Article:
The software vendor also issued the second and third bulletins of 2003 at the same time. Bulletin MS03-002 details a flaw in Content Management Server 2001 rated "important" and MS03-003 offers a patch for a "moderate" vulnerability in Outlook 2002.
The "critical" flaw lies in the Microsoft Locator service, software used to map easy-to-remember logical names of systems on a company's network, such as a print server, to the actual network addresses, Microsoft said in security bulletin MS03-001.
By default, the Locator service is enabled only on Windows 2000 and Windows NT 4.0 server configurations used as domain controllers. It is not enabled on Windows NT 4.0 workstations or servers, on Windows 2000 workstations or servers, or on Windows XP.
An attacker could take over a vulnerable system by sending a malformed request to the Locator service. However, a firewall set to block external NetBIOS traffic would prevent attacks from the Internet.
Nevertheless, Microsoft urges all users of the affected operating systems to apply the available software patch. Administrators of Windows 2000 and Windows NT 4.0 domain controllers should apply the patch immediately.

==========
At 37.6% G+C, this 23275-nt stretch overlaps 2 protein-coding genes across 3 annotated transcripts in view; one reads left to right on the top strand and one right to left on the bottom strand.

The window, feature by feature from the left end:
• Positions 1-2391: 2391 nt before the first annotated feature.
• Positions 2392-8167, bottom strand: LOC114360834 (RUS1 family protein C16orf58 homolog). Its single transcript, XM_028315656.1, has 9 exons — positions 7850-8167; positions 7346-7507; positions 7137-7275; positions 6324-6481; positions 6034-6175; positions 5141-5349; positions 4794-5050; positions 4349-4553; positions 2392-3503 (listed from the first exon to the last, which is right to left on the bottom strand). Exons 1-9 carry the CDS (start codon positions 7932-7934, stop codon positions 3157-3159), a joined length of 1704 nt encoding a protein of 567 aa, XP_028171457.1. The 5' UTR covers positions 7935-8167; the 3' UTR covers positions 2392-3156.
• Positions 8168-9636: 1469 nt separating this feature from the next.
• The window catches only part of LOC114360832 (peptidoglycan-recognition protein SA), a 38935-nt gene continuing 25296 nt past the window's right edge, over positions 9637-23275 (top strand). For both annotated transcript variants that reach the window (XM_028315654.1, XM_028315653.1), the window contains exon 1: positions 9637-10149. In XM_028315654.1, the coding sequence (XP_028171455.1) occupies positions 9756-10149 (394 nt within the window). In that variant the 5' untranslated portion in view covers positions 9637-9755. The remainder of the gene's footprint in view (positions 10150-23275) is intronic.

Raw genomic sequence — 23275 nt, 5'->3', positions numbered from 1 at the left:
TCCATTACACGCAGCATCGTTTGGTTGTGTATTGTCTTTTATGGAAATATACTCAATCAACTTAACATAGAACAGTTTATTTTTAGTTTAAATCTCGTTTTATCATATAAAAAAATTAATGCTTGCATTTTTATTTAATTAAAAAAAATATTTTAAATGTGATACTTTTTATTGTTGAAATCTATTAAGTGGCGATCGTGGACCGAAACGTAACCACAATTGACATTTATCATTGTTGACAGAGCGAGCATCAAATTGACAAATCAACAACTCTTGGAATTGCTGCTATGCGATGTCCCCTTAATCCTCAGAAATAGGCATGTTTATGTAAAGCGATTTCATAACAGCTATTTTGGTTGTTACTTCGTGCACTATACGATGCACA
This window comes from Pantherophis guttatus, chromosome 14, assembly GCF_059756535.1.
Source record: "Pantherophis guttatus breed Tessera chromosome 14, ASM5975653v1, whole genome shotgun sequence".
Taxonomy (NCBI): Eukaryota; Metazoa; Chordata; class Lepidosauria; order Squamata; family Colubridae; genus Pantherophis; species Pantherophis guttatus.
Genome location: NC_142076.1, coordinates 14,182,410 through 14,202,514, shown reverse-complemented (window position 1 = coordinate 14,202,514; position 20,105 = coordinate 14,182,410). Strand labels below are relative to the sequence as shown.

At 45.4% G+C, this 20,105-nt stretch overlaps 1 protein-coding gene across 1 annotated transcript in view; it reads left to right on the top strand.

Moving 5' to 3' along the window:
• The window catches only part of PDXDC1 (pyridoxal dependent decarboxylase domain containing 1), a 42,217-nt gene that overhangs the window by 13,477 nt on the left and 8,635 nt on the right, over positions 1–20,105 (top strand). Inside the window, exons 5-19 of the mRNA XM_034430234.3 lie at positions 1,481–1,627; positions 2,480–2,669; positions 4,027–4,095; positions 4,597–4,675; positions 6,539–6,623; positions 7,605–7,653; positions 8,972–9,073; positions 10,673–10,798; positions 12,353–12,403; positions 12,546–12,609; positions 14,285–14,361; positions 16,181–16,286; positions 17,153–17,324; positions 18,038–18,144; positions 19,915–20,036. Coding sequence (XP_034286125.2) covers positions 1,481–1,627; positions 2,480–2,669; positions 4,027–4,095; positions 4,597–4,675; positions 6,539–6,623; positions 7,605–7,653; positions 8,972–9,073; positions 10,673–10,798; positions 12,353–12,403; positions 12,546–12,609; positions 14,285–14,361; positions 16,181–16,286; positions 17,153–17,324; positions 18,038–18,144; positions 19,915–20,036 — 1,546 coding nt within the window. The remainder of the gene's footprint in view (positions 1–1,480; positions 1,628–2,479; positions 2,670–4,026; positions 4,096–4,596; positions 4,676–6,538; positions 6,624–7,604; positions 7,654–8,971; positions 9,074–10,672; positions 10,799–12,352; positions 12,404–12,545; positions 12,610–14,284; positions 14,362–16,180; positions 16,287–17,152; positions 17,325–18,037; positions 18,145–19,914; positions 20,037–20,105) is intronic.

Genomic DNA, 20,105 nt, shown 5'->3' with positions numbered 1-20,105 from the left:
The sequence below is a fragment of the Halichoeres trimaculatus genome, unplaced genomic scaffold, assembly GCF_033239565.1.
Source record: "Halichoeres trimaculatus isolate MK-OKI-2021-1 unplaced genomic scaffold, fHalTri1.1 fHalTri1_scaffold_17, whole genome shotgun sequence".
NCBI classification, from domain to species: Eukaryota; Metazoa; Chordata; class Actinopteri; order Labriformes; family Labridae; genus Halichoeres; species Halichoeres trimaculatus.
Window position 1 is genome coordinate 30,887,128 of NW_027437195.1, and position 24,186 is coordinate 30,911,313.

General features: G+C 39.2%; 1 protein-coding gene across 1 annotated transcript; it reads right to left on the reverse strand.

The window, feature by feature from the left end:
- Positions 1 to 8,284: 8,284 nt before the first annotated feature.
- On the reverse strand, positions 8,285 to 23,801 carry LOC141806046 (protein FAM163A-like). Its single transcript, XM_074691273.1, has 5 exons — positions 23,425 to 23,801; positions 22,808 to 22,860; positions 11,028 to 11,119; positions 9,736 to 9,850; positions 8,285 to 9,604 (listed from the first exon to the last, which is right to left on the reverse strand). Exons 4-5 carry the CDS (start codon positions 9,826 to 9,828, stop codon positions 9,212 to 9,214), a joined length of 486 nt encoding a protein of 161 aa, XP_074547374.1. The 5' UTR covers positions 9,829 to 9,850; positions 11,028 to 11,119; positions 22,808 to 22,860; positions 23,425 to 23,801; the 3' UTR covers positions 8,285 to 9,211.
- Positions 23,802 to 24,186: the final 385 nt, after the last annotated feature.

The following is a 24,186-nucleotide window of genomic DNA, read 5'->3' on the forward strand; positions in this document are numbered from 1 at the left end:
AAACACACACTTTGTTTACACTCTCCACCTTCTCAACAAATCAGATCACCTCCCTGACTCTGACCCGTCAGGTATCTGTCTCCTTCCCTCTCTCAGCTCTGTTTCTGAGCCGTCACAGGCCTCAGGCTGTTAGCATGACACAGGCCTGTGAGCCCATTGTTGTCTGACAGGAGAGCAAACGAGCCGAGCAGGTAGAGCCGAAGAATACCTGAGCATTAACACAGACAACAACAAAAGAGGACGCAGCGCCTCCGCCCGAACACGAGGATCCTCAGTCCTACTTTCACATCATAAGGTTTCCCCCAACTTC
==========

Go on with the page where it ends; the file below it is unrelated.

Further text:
Users can check to see whether the Locator service is running on their system by typing "net start" at the command line. The Locator service is running if the entry "Remote Procedure Call (RPC) Locator" appears in the displayed the list of services.
The second bulletin, MS03-002, details a serious flaw in Content Management Server 2001, a product used to build and manage Web sites. It contains a flaw that could allow an attacker to intercept data that an Internet user shares with a site created using the Microsoft software and alter the data shown to the user.
The third bulletin discusses a flaw in the way Outlook 2002 handles V1 Exchange Server Security Certificates for e-mail encryption. As a result, Outlook does not correctly encrypt mail when such certificates are selected and sends plain text messages instead of secured messages.
Microsoft changed the way it rates security issues late last year. Under the new system, only vulnerabilities that could be exploited to allow malicious Internet worms to spread without user action are now rated critical.
Many issues previously rated critical are now rated as "important". These "important" vulnerabilities could still expose user data or threaten system resources.